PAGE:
What this MWM Series is and what it is not. A beginner does not necessarily mean young – I was in my 50’s when I started writing novels! But if you are a quitter – this won’t work.
The Fiction Writing Process — For Beginning Authors
#1. Develop Your Long-Term Support Team!
—In my case, it was my sister, Lura (her nickname is Wink). Wink read each rough Scrapyard Ship (my first book) chapter as they rolled out… Back then – some eight years ago – it was do-or-die time. We (my wife, Kim, and I) were broke. She was working double shifts so I could write.
Many beginner authors will find themselves in this situation. When you’re starting out there is no money coming in, and if you self-publish (as I do, on Amazon) you won’t see any money until after 60 days after your book is published… and that is IF your book becomes popular enough to make money. This business is not for sissies.
Again, that is why it is so critical to have support. Wink was always great at not only telling me what I needed to hear but telling me in such a way that I knew she really believed I had what it takes to succeed. That’s why she (and Kim) are always in my acknowledgments.
Early support from true cheerleaders is always motivating. Someone that will tell you – you are great! Find your person, or – even better – people.
Tell your support person (or group) what your motivations are and ask for help to get there. The more specific you are the better. I told my sister I wanted to write a book that was entertaining, that fit into the scifi realm, nothing too over-the-top technical – just a helluva lot of fun to read. I told my wife that I wanted to make a living writing books. Both were true motivations, and each person supporting me knew where I was coming from.
BE CAREFUL WITH WRITING GROUPS! These meet-up-type groups may seem like a great idea, but there is a caveat. I tried them too. However, unconsciously, not everyone has your best interest at heart when they critique your work. Staying motivated is paramount – so keep the wind in your sails with equal parts positive feedback. Keep this in mind when accepting feedback as well as doling it out.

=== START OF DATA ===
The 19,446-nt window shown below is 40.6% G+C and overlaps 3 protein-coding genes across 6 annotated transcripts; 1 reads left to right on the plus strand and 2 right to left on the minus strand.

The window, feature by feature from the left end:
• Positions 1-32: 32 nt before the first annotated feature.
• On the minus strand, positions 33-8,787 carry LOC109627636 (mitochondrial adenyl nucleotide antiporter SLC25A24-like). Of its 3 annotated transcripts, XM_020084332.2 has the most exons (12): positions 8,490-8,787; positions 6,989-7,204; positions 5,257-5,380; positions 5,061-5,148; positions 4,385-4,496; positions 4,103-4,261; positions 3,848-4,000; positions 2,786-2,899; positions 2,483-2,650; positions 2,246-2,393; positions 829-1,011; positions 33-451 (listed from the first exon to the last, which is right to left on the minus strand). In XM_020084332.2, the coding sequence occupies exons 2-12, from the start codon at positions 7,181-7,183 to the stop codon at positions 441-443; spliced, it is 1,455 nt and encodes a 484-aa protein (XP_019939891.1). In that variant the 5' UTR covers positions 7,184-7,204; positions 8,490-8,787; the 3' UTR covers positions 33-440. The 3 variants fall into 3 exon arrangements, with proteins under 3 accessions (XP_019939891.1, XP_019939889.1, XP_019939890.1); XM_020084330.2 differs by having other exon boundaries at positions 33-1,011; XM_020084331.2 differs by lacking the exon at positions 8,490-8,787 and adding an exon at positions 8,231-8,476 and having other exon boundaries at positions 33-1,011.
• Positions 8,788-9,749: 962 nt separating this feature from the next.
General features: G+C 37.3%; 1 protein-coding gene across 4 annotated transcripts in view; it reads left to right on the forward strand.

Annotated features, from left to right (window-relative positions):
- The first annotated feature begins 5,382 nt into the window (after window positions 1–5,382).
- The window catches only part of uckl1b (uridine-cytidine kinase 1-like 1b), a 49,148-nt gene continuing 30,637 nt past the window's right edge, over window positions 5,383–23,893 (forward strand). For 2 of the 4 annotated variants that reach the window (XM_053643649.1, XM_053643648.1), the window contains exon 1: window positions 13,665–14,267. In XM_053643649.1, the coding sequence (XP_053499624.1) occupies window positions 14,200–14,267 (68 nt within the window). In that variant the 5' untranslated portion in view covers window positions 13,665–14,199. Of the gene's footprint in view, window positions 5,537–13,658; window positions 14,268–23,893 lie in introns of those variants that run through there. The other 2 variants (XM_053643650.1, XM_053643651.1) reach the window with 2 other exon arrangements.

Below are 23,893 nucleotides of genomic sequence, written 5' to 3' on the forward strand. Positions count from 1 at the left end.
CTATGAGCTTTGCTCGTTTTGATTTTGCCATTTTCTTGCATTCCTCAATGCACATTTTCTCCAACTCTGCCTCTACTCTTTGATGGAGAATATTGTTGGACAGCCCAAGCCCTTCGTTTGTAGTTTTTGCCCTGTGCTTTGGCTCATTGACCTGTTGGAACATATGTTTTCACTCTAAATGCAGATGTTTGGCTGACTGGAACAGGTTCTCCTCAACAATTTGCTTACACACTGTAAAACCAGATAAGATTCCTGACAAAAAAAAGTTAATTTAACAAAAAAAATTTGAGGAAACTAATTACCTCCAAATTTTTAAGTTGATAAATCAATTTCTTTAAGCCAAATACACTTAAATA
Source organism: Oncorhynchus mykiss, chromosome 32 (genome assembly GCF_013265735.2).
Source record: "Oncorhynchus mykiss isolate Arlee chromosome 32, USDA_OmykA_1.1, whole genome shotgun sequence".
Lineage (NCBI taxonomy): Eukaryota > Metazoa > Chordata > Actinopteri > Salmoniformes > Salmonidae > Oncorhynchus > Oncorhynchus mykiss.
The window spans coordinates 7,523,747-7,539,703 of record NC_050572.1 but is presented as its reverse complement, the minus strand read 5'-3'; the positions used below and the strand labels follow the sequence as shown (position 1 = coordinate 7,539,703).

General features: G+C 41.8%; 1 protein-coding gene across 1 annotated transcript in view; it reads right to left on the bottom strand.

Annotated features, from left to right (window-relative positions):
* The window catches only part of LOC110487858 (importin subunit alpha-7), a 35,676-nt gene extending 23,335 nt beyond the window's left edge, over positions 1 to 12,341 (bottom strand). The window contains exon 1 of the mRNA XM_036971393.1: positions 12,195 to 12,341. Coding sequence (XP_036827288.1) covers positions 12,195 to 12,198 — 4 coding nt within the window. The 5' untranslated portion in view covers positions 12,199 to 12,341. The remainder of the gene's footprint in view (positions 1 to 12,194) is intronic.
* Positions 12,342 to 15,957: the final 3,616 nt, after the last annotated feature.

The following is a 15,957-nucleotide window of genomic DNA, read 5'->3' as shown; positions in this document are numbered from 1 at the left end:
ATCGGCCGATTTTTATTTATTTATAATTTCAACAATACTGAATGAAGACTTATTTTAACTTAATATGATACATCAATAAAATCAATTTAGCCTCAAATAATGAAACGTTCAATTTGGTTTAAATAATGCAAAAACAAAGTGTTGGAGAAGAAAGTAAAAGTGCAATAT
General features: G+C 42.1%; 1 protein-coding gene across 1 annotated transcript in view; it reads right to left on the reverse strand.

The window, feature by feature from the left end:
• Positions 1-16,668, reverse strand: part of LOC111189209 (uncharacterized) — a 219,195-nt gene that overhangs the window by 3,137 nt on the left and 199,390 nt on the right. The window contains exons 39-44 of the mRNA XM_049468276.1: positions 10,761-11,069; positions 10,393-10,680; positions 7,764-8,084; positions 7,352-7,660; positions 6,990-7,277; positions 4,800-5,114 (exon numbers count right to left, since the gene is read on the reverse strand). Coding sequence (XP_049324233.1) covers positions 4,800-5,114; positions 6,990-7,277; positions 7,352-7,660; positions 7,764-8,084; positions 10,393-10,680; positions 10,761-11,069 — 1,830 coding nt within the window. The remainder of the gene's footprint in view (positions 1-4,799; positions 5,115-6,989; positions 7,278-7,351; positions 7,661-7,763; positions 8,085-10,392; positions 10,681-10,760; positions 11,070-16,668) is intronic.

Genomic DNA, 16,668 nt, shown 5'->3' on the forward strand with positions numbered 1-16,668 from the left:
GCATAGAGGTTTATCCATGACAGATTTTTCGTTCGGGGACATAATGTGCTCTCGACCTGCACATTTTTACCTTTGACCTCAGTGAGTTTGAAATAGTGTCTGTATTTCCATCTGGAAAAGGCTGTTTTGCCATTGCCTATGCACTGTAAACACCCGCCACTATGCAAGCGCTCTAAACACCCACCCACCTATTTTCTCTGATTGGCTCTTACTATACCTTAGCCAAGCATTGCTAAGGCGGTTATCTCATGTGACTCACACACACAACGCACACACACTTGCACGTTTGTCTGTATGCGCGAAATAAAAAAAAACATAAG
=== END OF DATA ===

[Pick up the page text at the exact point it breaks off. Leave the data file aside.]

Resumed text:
To recap, try these steps:
Figure out your true motivations for being a best-selling Indie Author . . .is it fame, is it to express your creative talent and being recognized, is it money (it was for me).
Find your support team. Most likely they will be family members and/or friends.
Tell your support team the kind of support you need.
If your support team involves a group, make sure to keep an eye out for naysayers.
Be generous with your feedback when it comes to other aspiring authors.
When I was working on my first book I reached out to other best-selling authors in the sci-fi genre. I was bowled over by the responses I received. BV Larson sent me some suggestions and advice. Hugh Howey asked me to call him. H. Paul Honsinger sent me a message that I want to share with all of you.
But first, know this: it’s one thing to ask for advice from experts (and then get it!), but then, you must follow it!
Here is the response I received from Mr. Honsinger. I reached out to him through LinkedIn in July of 2013. He wasn’t the most popular of the authors I contacted, but his words had a huge impact on me.
Sadly, I recently discovered that he passed away last year after a month-long battle with COVID 19. This post – and the posting of this letter – is a dedication to him:
First of all, good luck on the venture. I hope you meet with every success. Based on my own experiences (and those of my wife, who publishes under the name Laura Jo Phillips) here is what we’ve learned.
1. Have a very clear idea what your market is (or markets are). For each market, you should have a list of authors whose books are similar enough to yours that the readers of those books should like yours. Then make a list of the defining traits of the books from the authors on each list. Make sure your book checks off enough boxes on each of your lists that it is going to be genuinely appealing to those existing markets. If it does not, seriously consider finding a way to work those additional elements in.